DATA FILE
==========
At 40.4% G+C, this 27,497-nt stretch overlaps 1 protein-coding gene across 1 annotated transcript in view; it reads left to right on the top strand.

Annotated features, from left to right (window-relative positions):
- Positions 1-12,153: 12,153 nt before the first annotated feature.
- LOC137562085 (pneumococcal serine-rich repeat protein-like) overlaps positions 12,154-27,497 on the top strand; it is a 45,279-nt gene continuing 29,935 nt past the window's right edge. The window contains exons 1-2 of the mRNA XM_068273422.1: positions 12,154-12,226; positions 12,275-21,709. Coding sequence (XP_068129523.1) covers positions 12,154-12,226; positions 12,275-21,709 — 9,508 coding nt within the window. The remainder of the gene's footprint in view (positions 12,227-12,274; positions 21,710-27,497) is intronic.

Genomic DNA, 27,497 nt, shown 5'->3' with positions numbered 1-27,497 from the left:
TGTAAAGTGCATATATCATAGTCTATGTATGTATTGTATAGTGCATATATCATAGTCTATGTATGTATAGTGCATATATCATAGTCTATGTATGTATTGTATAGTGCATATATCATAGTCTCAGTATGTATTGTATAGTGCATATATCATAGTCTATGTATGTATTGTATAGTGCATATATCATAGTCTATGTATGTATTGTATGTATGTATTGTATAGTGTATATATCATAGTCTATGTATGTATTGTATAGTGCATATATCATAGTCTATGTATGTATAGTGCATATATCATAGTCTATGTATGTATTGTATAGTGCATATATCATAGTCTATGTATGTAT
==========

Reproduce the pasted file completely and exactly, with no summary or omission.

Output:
At 40.4% G+C, this 27,497-nt stretch overlaps 1 protein-coding gene across 1 annotated transcript in view; it reads left to right on the top strand.

Annotated features, from left to right (window-relative positions):
- Positions 1-12,153: 12,153 nt before the first annotated feature.
- LOC137562085 (pneumococcal serine-rich repeat protein-like) overlaps positions 12,154-27,497 on the top strand; it is a 45,279-nt gene continuing 29,935 nt past the window's right edge. The window contains exons 1-2 of the mRNA XM_068273422.1: positions 12,154-12,226; positions 12,275-21,709. Coding sequence (XP_068129523.1) covers positions 12,154-12,226; positions 12,275-21,709 — 9,508 coding nt within the window. The remainder of the gene's footprint in view (positions 12,227-12,274; positions 21,710-27,497) is intronic.

Genomic DNA, 27,497 nt, shown 5'->3' with positions numbered 1-27,497 from the left:
TGTAAAGTGCATATATCATAGTCTATGTATGTATTGTATAGTGCATATATCATAGTCTATGTATGTATAGTGCATATATCATAGTCTATGTATGTATTGTATAGTGCATATATCATAGTCTCAGTATGTATTGTATAGTGCATATATCATAGTCTATGTATGTATTGTATAGTGCATATATCATAGTCTATGTATGTATTGTATGTATGTATTGTATAGTGTATATATCATAGTCTATGTATGTATTGTATAGTGCATATATCATAGTCTATGTATGTATAGTGCATATATCATAGTCTATGTATGTATTGTATAGTGCATATATCATAGTCTATGTATGTAT